Introduction to the Energy Charter Treaty (ECT) - Chapter 1 - Investment Arbitration and the Energy Charter Treaty
Hans Corell, UN Under-Secretary-General for Legal Affairs and Legal Counsel
Hans Corell is the Former Ambassador in the Swedish Foreign Service and Under-Secretary-General for Legal Affairs and the Legal Counsel of the United Nations from March 1994 to March 2004. In 1984, he was appointed Ambassador and Head of the Department for Legal and Consular Affairs of the Ministry for Foreign Affairs, a position he held until he joined the United Nations in 1994. He has been a member of Sweden’s delegation to the United Nations General Assembly from 1985 to 1993, and has had several assignments related to the Council of Europe, OECD and the CSCE (now OSCE).
Together with two other rapporteurs, Hans Corell authored the CSCE proposal for the establishment of the International Tribunal for the former Yugoslavia, transmitted to the UN in February 1993. In 1998, he was the Secretary-General’s representative at the Rome Conference on the International Criminal Court. He holds an honorary Doctor of Laws degree at the University of Stockholm (1997).
Graham Coop, General Counsel, Energy Charter Secretariat
Graham Coop joined the Energy Charter Secretariat as General Counsel in 2004. Prior to this, he was head of the Energy and Natural Resources Group at Freshfields Bruckhaus Deringer, Paris, where he was based from 1992 until 2002, followed by two years as a partner with Denton Wilde Sapte’s Energy and Infrastructure Department in London. He was a member of the legal team representing Bahrain in its territorial sovereignty and maritime delimitation dispute with Qatar in the International Court of Justice, and received the Order of Bahrain as a result of his work. In 1998 and 1999, he was seconded to lead the five-lawyer International Transport and Supply Contracts Division of the Legal Service of Gaz de France, the French gas utility.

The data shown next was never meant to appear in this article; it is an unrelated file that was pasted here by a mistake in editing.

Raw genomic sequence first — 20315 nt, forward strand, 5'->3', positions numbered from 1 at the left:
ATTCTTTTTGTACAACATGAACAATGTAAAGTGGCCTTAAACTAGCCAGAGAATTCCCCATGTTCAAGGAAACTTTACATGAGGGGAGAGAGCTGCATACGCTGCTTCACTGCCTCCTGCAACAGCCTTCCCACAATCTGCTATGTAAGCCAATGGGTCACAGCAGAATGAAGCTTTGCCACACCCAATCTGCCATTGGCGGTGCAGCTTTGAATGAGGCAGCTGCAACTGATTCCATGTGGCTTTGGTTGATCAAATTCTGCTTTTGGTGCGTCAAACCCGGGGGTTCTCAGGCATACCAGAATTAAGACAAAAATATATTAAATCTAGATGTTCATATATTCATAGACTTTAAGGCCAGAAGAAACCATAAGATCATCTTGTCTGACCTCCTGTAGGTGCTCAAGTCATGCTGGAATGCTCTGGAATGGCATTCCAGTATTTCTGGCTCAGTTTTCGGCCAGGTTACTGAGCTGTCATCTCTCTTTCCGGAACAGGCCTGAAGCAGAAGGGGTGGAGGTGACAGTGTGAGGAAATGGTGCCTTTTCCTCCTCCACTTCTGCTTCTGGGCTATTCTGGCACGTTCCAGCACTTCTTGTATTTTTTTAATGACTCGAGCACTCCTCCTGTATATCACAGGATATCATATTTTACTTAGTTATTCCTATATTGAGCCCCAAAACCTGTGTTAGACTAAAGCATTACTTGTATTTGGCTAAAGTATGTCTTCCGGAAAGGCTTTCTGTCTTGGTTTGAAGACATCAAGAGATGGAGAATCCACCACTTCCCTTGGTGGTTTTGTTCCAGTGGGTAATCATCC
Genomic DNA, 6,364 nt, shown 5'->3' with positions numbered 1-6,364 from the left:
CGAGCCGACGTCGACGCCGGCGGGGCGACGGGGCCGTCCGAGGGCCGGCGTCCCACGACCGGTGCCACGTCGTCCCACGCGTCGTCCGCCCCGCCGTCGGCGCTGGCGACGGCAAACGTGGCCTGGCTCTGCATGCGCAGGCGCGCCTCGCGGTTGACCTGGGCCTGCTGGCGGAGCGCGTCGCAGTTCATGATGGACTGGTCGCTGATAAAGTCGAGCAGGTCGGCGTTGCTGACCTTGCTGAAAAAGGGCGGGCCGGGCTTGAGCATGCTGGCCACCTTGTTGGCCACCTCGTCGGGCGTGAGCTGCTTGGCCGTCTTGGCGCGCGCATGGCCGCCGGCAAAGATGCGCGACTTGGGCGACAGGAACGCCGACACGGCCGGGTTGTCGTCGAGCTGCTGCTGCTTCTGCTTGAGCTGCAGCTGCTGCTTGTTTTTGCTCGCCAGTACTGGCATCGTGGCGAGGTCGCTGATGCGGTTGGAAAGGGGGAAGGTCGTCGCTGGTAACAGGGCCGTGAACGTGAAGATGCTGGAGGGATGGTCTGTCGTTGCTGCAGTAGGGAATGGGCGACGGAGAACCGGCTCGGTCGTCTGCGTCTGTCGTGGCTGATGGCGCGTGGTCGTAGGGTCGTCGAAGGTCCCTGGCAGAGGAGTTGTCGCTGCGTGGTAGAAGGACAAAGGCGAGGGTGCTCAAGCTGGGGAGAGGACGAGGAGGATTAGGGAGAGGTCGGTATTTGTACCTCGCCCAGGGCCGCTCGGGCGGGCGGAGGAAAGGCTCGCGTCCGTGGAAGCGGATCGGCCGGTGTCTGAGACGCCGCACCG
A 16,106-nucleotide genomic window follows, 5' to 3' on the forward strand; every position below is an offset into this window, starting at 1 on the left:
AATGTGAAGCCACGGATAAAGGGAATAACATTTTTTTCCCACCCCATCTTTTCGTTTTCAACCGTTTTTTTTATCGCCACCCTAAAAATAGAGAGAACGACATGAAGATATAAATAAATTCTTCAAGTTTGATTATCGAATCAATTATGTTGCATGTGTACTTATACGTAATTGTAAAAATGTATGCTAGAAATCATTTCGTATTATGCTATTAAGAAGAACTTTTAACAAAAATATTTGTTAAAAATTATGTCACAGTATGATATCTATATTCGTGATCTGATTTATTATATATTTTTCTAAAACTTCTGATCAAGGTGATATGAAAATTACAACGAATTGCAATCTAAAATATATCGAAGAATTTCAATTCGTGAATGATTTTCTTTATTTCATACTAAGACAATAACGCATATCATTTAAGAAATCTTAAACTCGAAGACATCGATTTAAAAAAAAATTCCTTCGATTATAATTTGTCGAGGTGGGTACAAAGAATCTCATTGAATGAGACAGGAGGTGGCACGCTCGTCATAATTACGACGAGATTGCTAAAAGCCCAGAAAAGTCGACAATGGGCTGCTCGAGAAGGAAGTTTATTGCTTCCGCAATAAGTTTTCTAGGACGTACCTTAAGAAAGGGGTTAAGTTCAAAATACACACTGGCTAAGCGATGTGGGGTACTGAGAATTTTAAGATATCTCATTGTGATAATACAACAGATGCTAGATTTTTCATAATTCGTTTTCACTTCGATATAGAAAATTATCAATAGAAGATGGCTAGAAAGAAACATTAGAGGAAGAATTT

Laurent Gouiffès, Of Counsel, Allen & Overy, London and Paris
Laurent Gouiffès is of counsel in the litigation department of Allen & Overy and head of the international arbitration practice in Paris. From 2002 to 2005 he was a senior associate at Denton Wilde Sapte, London, and from 1998 to 2002 a lawyer at Freshfields Bruckhaus Deringer, Paris. He specialises in international arbitration, technical and energy-related disputes and energy advice. He has acted as counsel to parties or secretary to arbitral tribunals in numerous arbitrations, in particular under the ICC, LCIA, ICSID, CAS and UNCITRAL rules. He also has experience in non-contentious work in the energy sector and has advised in relation to LNG projects, uranium joint ventures and CHP agreements throughout Western Europe, the United States and Canada.
Mr. Gouiffès publishes regularly on topical issues in arbitration, energy and public/private international law. Since 2001, he has been a lecturer on international arbitration for a post-graduate course at the University of Paris I Panthéon-Sorbonne.
Originally from Investment Arbitration and the Energy Charter Treaty
During the last ten-year period, the global economy has evolved rapidly. Globalisation is at the forefront of this evolution. The foundations have been freedom to trade, freedom to invest capital and freedom to establish business in foreign countries. This transformation, from national to international and from local to global is more drastic than we may first realize.
World trade has grown fast, foreign direct investment (“FDI”) even faster. Prior to 1970, world trade grew more rapidly than FDI. Since then, however, the flow of FDI has grown at more than twice the pace of the growth of worldwide exports. FDI is increasingly becoming an integral part of the world economy and plays a significant role in economic development both in developing and developed countries. It creates employment, increases productivity, enhances exports and fosters transfer of technology and know-how.
Several factors explain this development. The creation of the World Trade Organization (“WTO”) and the Uruguay round lowered trade barriers. The opening up of many economies gave foreign direct investment a larger role. In Europe, the establishment of the internal market in 1993 and its enlargement last year have facilitated economic exchange. The rapid developments of infrastructure and technology have simplified financial and economic transactions.